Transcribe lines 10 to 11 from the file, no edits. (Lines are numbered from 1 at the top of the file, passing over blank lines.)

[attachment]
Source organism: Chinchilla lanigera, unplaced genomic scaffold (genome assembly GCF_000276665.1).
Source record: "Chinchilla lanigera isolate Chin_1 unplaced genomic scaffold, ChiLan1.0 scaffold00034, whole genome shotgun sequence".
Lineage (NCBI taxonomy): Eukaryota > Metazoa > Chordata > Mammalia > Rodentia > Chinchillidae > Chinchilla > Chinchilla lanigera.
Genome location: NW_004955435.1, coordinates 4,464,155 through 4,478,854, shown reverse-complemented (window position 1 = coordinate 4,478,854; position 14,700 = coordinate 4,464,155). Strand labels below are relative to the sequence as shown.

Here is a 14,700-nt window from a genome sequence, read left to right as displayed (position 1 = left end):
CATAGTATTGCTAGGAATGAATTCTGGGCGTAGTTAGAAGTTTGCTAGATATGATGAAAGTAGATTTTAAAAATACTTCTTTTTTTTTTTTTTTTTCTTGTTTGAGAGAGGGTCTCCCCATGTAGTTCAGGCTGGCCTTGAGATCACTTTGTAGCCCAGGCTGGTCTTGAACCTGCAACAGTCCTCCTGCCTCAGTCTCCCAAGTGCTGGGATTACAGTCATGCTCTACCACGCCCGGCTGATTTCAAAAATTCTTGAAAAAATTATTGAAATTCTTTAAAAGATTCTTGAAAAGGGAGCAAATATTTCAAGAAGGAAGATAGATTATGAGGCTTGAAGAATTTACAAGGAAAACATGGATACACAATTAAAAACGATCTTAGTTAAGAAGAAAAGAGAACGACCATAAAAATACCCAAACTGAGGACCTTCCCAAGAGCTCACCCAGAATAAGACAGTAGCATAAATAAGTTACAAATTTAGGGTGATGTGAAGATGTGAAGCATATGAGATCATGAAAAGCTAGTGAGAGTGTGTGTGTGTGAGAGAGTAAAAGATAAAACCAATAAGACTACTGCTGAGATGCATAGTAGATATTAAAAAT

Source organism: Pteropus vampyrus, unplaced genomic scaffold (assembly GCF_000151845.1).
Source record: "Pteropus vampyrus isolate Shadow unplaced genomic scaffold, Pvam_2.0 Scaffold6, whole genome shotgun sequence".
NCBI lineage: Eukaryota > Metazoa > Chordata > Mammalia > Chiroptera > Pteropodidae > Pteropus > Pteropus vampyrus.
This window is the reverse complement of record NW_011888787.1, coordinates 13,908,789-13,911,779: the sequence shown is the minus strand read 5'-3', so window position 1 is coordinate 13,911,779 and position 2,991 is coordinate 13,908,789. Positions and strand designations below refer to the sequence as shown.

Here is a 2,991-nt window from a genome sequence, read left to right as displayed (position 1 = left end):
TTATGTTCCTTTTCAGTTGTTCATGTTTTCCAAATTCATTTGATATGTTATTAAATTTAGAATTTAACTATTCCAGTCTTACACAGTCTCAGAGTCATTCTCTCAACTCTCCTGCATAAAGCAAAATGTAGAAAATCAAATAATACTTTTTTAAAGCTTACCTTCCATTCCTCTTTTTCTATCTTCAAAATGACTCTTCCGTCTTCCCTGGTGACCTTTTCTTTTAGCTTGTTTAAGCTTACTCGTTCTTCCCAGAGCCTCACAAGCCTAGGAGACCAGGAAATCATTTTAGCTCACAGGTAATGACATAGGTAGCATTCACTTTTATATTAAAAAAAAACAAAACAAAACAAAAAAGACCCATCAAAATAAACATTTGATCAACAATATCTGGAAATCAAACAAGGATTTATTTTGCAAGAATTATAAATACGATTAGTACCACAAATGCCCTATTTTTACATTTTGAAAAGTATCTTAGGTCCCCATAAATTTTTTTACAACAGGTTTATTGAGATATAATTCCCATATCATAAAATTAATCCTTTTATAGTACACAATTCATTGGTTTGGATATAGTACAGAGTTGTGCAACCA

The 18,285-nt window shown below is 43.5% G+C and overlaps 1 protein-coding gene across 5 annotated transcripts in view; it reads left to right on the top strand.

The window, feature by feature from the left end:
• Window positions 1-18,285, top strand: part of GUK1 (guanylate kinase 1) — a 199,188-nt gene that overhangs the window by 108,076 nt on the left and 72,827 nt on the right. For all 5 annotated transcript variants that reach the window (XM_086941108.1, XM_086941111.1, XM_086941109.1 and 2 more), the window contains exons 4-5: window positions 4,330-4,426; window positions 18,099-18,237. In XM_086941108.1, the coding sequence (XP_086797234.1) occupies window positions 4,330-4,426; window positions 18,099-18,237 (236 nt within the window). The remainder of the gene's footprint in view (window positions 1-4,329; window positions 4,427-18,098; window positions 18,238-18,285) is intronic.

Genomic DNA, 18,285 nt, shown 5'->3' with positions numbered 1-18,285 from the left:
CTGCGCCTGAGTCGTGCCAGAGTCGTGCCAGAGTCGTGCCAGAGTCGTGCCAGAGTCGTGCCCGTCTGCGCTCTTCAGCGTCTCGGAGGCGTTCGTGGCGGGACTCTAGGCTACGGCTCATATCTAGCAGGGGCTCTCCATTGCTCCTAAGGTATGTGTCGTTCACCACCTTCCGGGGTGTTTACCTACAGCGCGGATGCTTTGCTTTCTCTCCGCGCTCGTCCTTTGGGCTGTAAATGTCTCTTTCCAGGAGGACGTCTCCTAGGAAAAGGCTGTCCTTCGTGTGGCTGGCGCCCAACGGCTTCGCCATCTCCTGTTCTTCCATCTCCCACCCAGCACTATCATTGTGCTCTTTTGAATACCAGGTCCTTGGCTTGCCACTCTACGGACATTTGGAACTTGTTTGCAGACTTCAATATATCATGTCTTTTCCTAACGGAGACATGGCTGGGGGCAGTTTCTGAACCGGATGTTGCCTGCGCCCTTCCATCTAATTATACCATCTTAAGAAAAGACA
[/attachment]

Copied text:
This window is the reverse complement of record NW_011888787.1, coordinates 13,908,789-13,911,779: the sequence shown is the minus strand read 5'-3', so window position 1 is coordinate 13,911,779 and position 2,991 is coordinate 13,908,789. Positions and strand designations below refer to the sequence as shown.

Here is a 2,991-nt window from a genome sequence, read left to right as displayed (position 1 = left end):